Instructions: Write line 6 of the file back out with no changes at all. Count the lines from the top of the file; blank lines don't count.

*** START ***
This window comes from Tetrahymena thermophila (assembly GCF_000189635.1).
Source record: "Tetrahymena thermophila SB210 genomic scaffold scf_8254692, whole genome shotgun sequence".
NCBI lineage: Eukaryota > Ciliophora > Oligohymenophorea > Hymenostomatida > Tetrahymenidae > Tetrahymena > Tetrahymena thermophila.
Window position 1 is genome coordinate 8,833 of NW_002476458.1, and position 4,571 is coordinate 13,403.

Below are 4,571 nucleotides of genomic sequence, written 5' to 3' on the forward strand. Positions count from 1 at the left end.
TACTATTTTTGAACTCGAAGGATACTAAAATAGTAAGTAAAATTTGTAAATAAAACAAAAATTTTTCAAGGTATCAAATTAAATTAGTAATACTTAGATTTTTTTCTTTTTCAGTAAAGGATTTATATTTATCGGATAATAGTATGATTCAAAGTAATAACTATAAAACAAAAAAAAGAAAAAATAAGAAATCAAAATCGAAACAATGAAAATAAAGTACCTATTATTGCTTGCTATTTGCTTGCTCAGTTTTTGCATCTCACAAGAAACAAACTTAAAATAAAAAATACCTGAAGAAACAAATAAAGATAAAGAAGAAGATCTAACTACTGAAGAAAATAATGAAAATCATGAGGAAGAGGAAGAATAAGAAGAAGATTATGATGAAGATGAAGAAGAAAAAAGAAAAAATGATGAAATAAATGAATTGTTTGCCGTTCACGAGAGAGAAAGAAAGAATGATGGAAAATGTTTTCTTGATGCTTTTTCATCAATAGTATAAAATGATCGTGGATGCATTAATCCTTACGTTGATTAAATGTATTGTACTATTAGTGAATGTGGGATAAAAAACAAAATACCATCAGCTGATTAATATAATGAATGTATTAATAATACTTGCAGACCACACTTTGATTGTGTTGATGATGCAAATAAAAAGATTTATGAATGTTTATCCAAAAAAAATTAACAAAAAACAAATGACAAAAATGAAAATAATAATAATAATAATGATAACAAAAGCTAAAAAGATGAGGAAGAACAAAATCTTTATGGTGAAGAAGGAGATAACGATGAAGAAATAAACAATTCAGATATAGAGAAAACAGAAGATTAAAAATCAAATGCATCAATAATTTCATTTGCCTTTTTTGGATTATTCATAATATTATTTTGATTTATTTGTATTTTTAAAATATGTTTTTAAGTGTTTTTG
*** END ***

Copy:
TACTATTTTTGAACTCGAAGGATACTAAAATAGTAAGTAAAATTTGTAAATAAAACAAAAATTTTTCAAGGTATCAAATTAAATTAGTAATACTTAGATTTTTTTCTTTTTCAGTAAAGGATTTATATTTATCGGATAATAGTATGATTCAAAGTAATAACTATAAAACAAAAAAAAGAAAAAATAAGAAATCAAAATCGAAACAATGAAAATAAAGTACCTATTATTGCTTGCTATTTGCTTGCTCAGTTTTTGCATCTCACAAGAAACAAACTTAAAATAAAAAATACCTGAAGAAACAAATAAAGATAAAGAAGAAGATCTAACTACTGAAGAAAATAATGAAAATCATGAGGAAGAGGAAGAATAAGAAGAAGATTATGATGAAGATGAAGAAGAAAAAAGAAAAAATGATGAAATAAATGAATTGTTTGCCGTTCACGAGAGAGAAAGAAAGAATGATGGAAAATGTTTTCTTGATGCTTTTTCATCAATAGTATAAAATGATCGTGGATGCATTAATCCTTACGTTGATTAAATGTATTGTACTATTAGTGAATGTGGGATAAAAAACAAAATACCATCAGCTGATTAATATAATGAATGTATTAATAATACTTGCAGACCACACTTTGATTGTGTTGATGATGCAAATAAAAAGATTTATGAATGTTTATCCAAAAAAAATTAACAAAAAACAAATGACAAAAATGAAAATAATAATAATAATAATGATAACAAAAGCTAAAAAGATGAGGAAGAACAAAATCTTTATGGTGAAGAAGGAGATAACGATGAAGAAATAAACAATTCAGATATAGAGAAAACAGAAGATTAAAAATCAAATGCATCAATAATTTCATTTGCCTTTTTTGGATTATTCATAATATTATTTTGATTTATTTGTATTTTTAAAATATGTTTTTAAGTGTTTTTG